This post is the first in a series of three blog posts focusing on Isaiah, Chapter 9. The three are, in order: God’s grace through His peace, God’s justice through His peace, and God’s completion of His ultimate peace.
Today we examine God grace through His peace, focusing on Isaiah 9:6.
For to us a child is born,
to us a son is given;
and the government shall be upon[d] his shoulder,
and his name shall be called[e]
Wonderful Counselor, Mighty God,
Everlasting Father, Prince of Peace.
During Advent, the four weeks leading up to Christmas, we are anticipating Christ’s first coming as that babe born in a manger, preparing for His arrival with Scripture readings, quiet reflection, and plaintive songs. Christ’s arrival at Christmas marks a time of joy and peace, both within and without the body of Christ, as we human beings have been seeking inner peace since our very beginning when cast out from Eden due to our hubris and disobedience.
But who is this “Prince of Peace”? And what sort of peace does he bring?
Through the inspiration of God’s Holy Spirit, the prophet Isaiah foretold Jesus coming seven centuries before the event. In this beautiful passage often quoted on Christmas cards, one of Jesus’ names Isaiah gives is “Prince of Peace.”
In our cultural imagination, we have equated Jesus’ coming as the Prince of Peace to mean that Christmas time is an occasion for us to forget our grievances against our fellow men and women and extend the olive branch of peace. It’s a time of our finding peace. We point to the babe Christ, Prince of Peace, and say: “And a little child shall lead them.” (Isaiah 11:6)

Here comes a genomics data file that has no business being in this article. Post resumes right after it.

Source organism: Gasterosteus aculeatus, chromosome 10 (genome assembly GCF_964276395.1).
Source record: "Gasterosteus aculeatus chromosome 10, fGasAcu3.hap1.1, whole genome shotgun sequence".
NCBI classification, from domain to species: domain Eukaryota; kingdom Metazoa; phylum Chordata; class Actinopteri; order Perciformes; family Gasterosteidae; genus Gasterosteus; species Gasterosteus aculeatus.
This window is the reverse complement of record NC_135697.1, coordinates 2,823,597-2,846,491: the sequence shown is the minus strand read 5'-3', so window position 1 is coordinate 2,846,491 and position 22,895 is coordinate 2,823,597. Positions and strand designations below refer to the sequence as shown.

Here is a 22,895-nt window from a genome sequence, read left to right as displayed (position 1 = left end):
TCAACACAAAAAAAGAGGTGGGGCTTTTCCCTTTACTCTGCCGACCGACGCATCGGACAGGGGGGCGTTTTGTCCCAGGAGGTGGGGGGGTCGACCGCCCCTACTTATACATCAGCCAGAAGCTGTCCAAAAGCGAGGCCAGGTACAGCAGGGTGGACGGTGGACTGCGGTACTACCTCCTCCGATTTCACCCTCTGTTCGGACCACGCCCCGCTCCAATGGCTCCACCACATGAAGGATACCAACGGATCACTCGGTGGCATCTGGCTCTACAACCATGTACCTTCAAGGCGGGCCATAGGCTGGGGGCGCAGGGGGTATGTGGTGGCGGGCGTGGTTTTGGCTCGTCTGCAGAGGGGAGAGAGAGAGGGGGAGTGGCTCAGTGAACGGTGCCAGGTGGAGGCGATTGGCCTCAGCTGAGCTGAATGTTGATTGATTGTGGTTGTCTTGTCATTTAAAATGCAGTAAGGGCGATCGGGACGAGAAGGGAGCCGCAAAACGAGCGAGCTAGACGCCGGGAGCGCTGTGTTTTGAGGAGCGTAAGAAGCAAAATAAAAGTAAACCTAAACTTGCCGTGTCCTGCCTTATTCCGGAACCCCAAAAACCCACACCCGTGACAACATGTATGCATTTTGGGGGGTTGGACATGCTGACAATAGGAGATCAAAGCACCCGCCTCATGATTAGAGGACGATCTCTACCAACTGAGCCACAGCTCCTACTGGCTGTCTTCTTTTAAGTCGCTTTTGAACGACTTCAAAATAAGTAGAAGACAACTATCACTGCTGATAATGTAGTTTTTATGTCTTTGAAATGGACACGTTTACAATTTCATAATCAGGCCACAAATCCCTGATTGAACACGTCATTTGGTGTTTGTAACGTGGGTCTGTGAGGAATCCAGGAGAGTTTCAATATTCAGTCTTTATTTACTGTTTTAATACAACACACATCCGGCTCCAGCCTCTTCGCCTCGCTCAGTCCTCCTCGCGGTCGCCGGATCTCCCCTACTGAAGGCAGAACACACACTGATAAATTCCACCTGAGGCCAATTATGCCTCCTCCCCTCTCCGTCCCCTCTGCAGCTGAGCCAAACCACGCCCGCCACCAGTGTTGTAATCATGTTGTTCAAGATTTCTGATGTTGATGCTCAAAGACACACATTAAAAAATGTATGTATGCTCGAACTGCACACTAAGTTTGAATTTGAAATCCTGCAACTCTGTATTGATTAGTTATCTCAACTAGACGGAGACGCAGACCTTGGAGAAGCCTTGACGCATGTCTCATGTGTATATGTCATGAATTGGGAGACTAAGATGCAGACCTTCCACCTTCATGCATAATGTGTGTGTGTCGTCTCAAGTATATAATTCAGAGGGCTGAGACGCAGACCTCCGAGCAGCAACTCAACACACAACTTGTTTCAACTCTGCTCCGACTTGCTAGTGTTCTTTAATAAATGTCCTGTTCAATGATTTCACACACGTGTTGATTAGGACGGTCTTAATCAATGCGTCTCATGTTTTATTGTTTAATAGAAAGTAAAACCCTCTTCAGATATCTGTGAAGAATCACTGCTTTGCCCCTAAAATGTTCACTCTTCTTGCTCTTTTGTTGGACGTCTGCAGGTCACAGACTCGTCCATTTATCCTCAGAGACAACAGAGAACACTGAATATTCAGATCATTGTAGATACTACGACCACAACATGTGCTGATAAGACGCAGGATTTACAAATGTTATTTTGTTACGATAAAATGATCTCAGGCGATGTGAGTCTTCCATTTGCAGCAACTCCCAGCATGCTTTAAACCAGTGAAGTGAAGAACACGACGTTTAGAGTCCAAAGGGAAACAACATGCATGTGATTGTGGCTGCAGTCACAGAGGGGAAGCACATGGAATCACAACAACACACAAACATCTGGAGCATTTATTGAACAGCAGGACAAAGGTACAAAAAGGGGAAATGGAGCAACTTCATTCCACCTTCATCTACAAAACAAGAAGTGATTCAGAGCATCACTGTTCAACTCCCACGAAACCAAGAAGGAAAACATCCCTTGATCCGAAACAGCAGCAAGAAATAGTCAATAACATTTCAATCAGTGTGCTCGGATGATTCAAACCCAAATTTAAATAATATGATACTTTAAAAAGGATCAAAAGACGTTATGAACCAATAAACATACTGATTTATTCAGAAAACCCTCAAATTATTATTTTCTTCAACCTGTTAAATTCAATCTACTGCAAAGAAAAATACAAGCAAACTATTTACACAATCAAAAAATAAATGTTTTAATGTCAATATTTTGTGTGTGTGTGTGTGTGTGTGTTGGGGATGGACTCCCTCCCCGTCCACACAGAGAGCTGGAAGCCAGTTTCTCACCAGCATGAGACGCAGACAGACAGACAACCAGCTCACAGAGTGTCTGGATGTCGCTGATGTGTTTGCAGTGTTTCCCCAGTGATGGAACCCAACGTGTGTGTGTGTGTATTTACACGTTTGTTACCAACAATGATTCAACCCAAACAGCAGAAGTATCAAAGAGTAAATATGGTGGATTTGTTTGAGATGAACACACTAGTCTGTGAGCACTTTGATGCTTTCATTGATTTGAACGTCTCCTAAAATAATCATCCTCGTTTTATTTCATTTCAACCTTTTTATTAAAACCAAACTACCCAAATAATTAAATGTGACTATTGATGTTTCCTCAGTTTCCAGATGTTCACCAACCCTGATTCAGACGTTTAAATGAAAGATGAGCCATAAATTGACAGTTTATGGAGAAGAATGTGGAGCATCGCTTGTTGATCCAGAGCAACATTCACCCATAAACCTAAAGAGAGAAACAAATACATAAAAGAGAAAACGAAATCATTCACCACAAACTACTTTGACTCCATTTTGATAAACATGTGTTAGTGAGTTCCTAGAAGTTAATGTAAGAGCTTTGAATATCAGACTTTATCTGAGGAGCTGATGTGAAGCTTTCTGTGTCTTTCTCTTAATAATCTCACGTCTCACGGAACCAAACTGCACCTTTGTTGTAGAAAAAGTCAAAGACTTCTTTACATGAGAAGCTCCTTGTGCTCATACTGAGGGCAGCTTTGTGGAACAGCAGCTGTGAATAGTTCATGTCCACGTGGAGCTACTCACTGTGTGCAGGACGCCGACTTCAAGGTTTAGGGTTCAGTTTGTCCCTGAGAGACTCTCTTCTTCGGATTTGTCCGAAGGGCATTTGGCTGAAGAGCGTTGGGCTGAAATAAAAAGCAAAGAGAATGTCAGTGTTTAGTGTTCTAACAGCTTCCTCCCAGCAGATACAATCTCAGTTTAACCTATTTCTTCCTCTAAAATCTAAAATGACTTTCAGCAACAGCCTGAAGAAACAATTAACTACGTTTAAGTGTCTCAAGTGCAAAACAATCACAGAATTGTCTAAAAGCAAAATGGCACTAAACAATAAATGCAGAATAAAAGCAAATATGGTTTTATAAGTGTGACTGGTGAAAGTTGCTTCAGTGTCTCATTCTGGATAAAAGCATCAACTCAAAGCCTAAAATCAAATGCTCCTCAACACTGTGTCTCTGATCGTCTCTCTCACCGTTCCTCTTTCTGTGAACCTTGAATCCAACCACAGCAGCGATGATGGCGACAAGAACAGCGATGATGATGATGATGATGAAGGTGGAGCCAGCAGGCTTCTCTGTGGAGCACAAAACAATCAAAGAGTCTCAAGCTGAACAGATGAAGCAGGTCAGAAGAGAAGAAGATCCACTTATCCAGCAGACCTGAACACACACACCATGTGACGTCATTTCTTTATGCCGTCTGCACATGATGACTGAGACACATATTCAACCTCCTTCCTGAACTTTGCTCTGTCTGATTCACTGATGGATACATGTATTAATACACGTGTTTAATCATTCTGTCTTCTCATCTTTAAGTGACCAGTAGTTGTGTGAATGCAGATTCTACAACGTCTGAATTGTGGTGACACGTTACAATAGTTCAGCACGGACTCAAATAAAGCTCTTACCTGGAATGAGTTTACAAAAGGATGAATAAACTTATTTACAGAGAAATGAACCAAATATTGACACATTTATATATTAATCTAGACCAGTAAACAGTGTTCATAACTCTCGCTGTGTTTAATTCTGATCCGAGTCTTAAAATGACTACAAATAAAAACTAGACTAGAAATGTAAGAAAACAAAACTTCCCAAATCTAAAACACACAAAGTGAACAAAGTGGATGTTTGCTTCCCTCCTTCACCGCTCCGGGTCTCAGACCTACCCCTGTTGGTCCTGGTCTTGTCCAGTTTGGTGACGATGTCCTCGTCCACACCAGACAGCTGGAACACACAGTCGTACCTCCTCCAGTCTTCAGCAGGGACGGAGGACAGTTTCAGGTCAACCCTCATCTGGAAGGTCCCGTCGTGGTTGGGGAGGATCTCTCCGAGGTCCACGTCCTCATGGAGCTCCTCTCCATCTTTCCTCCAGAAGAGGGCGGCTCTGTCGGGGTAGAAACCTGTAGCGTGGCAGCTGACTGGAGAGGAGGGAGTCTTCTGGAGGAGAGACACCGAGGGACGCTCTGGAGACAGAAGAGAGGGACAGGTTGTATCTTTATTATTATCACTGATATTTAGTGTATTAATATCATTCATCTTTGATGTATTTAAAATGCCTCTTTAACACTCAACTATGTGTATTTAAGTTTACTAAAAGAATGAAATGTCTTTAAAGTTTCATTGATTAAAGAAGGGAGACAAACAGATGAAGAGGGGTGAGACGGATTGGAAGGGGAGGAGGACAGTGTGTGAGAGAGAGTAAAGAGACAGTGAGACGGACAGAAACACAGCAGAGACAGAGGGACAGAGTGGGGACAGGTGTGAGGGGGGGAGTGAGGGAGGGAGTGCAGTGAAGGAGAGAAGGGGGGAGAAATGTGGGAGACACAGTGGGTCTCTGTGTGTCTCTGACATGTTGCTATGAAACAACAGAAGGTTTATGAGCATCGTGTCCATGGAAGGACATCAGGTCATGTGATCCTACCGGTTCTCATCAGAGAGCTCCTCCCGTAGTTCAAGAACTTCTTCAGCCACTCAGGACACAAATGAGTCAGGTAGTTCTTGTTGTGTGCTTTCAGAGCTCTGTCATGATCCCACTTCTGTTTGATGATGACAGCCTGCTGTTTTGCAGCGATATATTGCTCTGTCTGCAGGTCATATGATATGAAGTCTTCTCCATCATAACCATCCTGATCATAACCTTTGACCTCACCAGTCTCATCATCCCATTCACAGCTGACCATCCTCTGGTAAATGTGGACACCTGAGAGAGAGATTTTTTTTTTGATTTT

This understanding and application of Jesus, the Prince of Peace is, at best, only mushy, gooey sentiment. He came not to sell Hallmark® cards but to bring us into a right relationship with God, which is true and lasting peace.
Looking more deeply, the Hebrew word for “peace” used in Isaiah 9:6 is “shalom”. There are many aspects to that little word, including: safe, happy, well, friendly, welfare, health, prosperity, peace, perfect rest, well, and wholly. But the greater and overarching aspect is “making everything right, back to the way it was supposed to be from the beginning.” In other words, this “peace” means that all of mankind is no longer at war with God but has been reconciled to God and is now in right relationship with Him, as God intended it all to be.
This baby Jesus, born of a virgin, wrapped in cloth strips, and laid in a cattle trough, came to earth to bring God’s shalom.
So how does Jesus, Prince of Peace, make us right with God? How does Jesus, Prince of Peace, bring shalom?
That little baby born in a manger in Bethlehem was destined to die on a cross on Calvary, who then rose from the grave, defeating sin and death for humankind, once and for all. By dying on that cross, Jesus paid the debt of sin we rightly owed to God—Jesus died in our place—so we didn’t have to. It is who we are in Christ.
One of my very favorite Christmas carols is “Mary, Did You Know?”. This song contrasts the little, helpless human baby Jesus with the miracle-working, Son of God Jesus destined to die for our sins. Especially during this time of Christmas, we do need a constant reminder of Who really can bring shalom; it certainly is not of ourselves.
Because even if we tried, we couldn’t. We could never pay the heavy debt of sin we owed God. We unholy people of unclean lips could never by ourselves reconcile ourselves to a holy God. We could never, of ourselves, make ourselves right with God. We could never, of ourselves, restore the right relationship with God we had at the beginning before we thought we were better off as a god. We could never, of ourselves, bring shalom.
But Jesus could. And He did. Jesus, the Prince of Peace.
And God knew that. And God did that, even though we don’t deserve it. St. Paul writes in the letter to the Romans:
but God shows his love for us in that while we were still sinners, Christ died for us. (Romans 5:8)
God did that for us because of his grace toward us, his undeserved favor toward us. God showed his grace toward us through peace, through the Prince of Peace.
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Copyright 2021. Sandra A. Eggers. Sharing is encouraged; however, please give credit where credit is due. Thank you.